58328 The New Economy of Post-Nature

The Western academy is organised around a fundamental distinction between nature and society, with nature defined as that which is independent of human action. What can this idea of nature mean in our Anthropocene era, when chemical and thermal pollution are universal, when human cells are cultured and can achieve immortality outside the body, when 'wilderness' exists only in legally designated protected areas, when evolution itself is driven by human caused extinctions, and the recombination and design of species to order in commercial laboratories? Introducing key debates at the intersection of science and technology studies and environmental policy, this subject enables students to evaluate the vexed concept of 'sustainability' and the utopian prospect of a transformation from fossil-fuelled industrial modernity to a 'post-industrial' mode of production, sometimes called the 'knowledge-based bioeconomy'. Students undertake an informed critical analysis of the social, political, economic and ethical issues associated with the 'life industries' from the level of molecular biotechnology to global ecological management.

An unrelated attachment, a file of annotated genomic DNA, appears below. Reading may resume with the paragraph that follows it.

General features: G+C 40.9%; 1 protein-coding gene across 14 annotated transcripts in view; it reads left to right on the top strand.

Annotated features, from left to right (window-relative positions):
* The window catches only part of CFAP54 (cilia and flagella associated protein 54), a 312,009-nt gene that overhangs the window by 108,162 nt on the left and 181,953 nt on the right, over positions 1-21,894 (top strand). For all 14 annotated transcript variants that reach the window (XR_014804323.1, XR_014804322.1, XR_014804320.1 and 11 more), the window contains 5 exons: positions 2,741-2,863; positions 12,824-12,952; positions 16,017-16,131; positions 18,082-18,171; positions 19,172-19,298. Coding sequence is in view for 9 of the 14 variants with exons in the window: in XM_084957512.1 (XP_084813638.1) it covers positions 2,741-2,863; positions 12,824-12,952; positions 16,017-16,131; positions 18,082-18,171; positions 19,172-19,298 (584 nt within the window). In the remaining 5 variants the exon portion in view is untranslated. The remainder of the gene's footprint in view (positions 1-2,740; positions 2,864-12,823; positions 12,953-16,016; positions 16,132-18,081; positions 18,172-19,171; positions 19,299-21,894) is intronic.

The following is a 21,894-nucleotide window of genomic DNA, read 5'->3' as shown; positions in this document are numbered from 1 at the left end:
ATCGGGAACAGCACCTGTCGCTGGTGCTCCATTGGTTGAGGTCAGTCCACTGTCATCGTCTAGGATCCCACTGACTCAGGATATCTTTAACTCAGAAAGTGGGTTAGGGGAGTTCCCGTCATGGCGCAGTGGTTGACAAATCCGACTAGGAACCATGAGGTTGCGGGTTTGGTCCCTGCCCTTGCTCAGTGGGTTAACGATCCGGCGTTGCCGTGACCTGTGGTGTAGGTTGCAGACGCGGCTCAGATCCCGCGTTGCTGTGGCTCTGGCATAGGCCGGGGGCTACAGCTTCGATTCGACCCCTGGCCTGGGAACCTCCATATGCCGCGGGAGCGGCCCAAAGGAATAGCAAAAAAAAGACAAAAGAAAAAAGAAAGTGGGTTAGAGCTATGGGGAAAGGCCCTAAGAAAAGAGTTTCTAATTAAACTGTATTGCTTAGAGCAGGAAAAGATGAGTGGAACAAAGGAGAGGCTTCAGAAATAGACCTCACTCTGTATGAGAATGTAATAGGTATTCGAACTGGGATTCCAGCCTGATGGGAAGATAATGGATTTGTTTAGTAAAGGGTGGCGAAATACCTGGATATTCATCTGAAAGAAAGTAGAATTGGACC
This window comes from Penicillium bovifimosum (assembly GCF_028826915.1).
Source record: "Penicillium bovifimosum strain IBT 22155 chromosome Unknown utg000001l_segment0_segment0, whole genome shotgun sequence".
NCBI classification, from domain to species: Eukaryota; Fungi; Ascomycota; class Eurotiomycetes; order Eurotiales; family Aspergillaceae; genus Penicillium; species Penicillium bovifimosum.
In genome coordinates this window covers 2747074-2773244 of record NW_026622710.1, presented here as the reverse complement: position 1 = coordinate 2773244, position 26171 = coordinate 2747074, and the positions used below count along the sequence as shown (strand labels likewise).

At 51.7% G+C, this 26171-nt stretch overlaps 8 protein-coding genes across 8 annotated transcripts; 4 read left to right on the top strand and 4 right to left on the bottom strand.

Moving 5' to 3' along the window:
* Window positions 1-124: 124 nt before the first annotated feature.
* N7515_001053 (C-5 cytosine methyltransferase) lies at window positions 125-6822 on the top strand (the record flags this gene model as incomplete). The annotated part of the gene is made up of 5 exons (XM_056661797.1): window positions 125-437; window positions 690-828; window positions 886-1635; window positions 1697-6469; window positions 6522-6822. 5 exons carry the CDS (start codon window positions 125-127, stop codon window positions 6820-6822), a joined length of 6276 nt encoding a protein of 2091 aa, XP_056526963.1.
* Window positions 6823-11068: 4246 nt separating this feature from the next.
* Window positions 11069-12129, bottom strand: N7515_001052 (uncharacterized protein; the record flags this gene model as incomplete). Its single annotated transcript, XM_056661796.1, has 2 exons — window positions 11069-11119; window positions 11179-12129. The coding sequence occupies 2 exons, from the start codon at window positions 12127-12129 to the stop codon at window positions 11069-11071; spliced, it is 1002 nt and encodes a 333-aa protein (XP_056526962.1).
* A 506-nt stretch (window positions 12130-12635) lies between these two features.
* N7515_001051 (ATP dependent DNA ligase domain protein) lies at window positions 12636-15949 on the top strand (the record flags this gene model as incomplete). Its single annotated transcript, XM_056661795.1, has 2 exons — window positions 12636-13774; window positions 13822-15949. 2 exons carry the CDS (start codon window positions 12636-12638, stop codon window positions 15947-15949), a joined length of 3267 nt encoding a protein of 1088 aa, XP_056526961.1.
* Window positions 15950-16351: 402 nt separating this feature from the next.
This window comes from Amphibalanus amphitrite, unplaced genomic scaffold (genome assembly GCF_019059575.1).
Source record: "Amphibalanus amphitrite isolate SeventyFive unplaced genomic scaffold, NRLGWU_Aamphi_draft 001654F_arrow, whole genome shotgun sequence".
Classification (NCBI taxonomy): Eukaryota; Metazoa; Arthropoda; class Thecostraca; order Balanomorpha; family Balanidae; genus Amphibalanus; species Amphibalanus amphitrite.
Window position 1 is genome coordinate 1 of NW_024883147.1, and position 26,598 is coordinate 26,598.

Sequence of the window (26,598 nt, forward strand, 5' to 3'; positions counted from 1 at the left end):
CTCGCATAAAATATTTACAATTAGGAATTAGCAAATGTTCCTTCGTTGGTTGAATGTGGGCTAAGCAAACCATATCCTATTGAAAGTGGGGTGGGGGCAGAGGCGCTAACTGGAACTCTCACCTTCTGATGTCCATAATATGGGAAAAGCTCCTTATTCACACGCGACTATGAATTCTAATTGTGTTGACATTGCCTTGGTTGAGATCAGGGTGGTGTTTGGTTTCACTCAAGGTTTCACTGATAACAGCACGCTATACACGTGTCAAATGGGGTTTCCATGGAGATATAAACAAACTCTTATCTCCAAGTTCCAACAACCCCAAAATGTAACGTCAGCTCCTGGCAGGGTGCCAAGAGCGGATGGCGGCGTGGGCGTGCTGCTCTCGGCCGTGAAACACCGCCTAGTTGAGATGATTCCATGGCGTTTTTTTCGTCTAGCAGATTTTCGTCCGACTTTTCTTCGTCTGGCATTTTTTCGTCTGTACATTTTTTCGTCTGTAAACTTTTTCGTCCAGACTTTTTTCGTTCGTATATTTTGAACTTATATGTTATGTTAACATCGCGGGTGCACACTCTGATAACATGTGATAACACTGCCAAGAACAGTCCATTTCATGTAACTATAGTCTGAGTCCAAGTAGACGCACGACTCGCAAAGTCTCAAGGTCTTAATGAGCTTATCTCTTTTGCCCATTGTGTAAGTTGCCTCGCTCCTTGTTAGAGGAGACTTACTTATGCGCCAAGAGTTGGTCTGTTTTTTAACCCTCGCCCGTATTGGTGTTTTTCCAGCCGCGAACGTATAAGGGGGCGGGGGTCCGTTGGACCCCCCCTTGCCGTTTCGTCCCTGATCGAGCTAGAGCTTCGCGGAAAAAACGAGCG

Teaching Material for this course